R.J. Rushdoony was justly famous for his copious writings on theology, and how it affects our public and private lives.
But he could also be short and pithy, as he demonstrated in his series, A Word in Season. In fact, you could collect these sayings into a modern Book of Proverbs. Rushdoony’s proverbs, like King Solomon’s, can and do speak to us day in, day out, on a multitude of subjects pertinent to daily life in all times, all places.
These are timeless. They are as true and as applicable now as when he first wrote them decades ago. You might say he had his finger on the pulse of the future.
So we have assembled a selection of Rushdoony’s proverbs for you, all drawn from A Word in Season. And we hope you’ll want to read the books themselves for more (there are seven of them in the series). You’ll find they have a common theme—that politics and governments and cultural fads can’t save us, but that our faith in Jesus Christ, and our work of Christian reconstruction in the service of Christ’s Kingdom … will.
Politics and the State
In the wake of the most contentious presidential election in American history, whose outcome is still in doubt as I write this, we are confronted by a massive effort to bring all things under control of a bigger and bigger government. The dream of a global government is bandied about as it has never been before—this in spite of government’s innumerable failures and abuses. What can we learn about this from Rushdoony? Here is a sampling of his thoughts on politics and government.
“Politics was important to Jeremiah, and it should be to us, but politics cannot save us. If the people are apostate and immoral, they will elect men in their own image.”1
“We have as many hypocrites in government as we do because so many of us voters are hypocrites. We are all for reforming everyone except ourselves.”2
“If we limit the meanings of church and government to an institution and a state, we have not only misused those words but also limited and impoverished our lives. Instead of seeing ourselves as the basic government in human society, we have handed over our lives to the civil government.”3
“There can be no good character in civil government if there is none in the people.”4
“Our civil governments are bad because we the people are immoral, and we get the kind of rulers we have earned and deserve. Change begins with us. Only then is it effective.”5
“If a people lack discipline and character, will they elect to office or call to the pulpit and school men of discipline and character?”6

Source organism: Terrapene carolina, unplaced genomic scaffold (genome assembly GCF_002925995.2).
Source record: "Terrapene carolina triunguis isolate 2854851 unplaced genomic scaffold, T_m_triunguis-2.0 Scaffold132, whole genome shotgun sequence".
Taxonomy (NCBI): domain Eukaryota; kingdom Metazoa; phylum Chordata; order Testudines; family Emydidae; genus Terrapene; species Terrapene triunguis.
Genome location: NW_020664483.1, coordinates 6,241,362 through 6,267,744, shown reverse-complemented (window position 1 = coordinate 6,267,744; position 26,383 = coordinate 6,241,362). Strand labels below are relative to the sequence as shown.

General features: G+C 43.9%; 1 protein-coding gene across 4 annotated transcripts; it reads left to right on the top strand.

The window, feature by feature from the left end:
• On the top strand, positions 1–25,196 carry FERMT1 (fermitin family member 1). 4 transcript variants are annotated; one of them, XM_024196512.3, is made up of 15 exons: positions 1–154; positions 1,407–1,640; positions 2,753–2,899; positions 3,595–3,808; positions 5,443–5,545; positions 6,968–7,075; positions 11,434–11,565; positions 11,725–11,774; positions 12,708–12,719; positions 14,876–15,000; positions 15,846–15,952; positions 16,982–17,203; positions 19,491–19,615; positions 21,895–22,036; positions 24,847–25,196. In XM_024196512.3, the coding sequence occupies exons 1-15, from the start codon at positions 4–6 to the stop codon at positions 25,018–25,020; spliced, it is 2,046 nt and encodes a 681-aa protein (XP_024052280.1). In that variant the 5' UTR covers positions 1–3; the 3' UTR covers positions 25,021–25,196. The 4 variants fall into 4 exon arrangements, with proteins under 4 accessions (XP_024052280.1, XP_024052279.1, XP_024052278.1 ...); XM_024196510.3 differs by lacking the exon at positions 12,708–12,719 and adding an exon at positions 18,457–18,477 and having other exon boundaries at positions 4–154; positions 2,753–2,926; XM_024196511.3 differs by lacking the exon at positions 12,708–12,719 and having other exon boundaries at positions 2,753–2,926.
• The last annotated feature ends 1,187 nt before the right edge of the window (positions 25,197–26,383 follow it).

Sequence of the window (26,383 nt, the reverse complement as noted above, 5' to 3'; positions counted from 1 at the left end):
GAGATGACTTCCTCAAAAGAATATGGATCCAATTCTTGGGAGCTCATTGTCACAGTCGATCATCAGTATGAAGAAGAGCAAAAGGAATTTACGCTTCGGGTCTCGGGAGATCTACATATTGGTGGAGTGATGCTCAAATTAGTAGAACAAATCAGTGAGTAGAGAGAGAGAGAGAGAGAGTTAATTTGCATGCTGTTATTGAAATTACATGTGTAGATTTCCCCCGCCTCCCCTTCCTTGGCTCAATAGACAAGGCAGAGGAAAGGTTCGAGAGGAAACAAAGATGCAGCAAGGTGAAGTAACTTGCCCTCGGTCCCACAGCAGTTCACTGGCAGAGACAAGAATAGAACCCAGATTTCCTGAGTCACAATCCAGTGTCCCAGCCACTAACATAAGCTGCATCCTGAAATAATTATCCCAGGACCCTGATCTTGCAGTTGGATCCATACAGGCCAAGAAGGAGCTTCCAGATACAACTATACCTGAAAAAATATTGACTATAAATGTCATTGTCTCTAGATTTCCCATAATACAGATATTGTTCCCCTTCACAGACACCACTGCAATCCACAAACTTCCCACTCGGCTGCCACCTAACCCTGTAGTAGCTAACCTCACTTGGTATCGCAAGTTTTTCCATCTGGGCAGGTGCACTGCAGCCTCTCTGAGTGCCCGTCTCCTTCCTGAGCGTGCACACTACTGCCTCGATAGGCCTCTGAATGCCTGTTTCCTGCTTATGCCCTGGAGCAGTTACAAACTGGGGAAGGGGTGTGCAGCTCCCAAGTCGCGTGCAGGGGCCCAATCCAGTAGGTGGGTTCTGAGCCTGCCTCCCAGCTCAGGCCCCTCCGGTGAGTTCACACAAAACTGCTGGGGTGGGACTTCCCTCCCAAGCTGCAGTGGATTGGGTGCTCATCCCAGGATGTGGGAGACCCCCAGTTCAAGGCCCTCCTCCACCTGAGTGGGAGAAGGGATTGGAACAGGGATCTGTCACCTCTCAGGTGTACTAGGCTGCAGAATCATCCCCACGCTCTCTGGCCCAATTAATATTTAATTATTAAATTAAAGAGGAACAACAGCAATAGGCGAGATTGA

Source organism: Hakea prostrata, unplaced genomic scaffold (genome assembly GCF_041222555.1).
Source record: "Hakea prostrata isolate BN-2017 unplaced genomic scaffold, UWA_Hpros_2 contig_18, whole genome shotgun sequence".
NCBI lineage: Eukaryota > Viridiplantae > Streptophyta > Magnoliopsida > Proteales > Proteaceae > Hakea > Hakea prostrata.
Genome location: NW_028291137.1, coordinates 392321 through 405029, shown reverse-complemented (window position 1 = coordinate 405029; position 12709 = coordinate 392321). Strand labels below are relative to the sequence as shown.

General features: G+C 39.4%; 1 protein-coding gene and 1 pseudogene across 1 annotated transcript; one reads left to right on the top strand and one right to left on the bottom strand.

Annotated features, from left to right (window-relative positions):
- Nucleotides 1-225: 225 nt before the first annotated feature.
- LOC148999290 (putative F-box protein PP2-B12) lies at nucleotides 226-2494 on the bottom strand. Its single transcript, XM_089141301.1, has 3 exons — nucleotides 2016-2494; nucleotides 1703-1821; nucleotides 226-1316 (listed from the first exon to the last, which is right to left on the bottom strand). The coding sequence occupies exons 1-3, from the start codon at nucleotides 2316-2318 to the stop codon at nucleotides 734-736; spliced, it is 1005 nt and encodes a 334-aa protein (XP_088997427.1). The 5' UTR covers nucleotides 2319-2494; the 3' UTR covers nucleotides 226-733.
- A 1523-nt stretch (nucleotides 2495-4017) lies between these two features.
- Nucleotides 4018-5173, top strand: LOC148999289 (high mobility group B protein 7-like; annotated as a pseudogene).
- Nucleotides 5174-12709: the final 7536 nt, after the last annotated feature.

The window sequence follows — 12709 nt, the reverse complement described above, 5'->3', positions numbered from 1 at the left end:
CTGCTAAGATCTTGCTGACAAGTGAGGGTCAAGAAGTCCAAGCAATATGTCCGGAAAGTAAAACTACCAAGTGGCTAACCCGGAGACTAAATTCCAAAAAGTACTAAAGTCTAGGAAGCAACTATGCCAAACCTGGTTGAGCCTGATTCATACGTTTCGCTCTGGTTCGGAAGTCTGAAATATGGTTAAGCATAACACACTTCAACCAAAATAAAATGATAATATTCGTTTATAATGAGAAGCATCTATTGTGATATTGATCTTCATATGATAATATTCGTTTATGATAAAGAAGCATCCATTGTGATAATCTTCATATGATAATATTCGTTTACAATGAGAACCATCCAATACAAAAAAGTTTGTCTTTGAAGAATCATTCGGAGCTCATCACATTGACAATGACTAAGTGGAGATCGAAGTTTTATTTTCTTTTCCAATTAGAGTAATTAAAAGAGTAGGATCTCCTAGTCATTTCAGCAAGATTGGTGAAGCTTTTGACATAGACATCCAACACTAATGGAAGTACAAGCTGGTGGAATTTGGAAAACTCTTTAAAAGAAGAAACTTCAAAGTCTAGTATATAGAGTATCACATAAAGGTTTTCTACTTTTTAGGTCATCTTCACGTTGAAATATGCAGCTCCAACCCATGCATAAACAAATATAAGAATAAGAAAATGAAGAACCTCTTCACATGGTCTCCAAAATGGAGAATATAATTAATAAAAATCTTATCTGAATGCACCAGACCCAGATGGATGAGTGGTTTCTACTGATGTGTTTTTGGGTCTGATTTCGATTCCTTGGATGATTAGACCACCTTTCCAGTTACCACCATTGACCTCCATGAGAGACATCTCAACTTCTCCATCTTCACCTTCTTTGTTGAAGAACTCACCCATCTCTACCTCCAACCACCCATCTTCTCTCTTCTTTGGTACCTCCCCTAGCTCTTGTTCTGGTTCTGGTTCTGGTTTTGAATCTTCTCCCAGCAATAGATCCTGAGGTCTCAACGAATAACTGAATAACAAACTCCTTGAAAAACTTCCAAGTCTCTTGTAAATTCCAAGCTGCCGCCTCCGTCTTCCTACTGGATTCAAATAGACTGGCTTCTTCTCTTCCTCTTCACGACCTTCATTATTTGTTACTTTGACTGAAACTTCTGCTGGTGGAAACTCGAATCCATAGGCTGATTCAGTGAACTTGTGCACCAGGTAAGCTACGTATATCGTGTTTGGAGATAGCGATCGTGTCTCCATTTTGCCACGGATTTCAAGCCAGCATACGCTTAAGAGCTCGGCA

“We are again in the age of Caesars, of political saviors. All over the world, politicians proclaim their plans of salvation, and the cornerstone of their building is man.”7 We are haunted by the image of the mob calling for the crucifixion of Jesus, proclaiming that they had no king but Caesar. And the proposed worldly “salvations” have only grown more grandiose and less sane since Rushdoony wrote this.
“The Bible makes clear that peace is not a matter of politics but of religion, more specifically, of Jesus Christ. Peace is a product of an inward character; it goes together with righteousness and truth.”8
“God’s greatest miracles, and His greatest advances of His work in history, have been done outside both church and state. God has not shared His glory with apostate statism and churchmen; He has never allowed them the luxury of saying that God’s work is dependent on them.”9
The Social Issues
Rushdoony understood, as regrettably few observers do, the intimate connection between culture and public policy. He knew we couldn’t debauch our culture and then expect that culture to provide us with wise and decent leaders. Our culture rot has been going on for a long time, and its fruit is readily seen.
“When there is true law and order, then there is also true peace. Abolish law and order, and you abolish peace and create a situation of revolutionary warfare and anarchy. By abandoning Christ as Savior and King, by abandoning His government and peace, we are moving into a world of perpetual warfare.”10
Rushdoony witnessed the destruction of rioting and civil unrest when he began Chalcedon in the 1960s, and he was far from ignorant about the realities of corrupt law enforcement. Still, he would place the responsibility at the feet of the citizenry.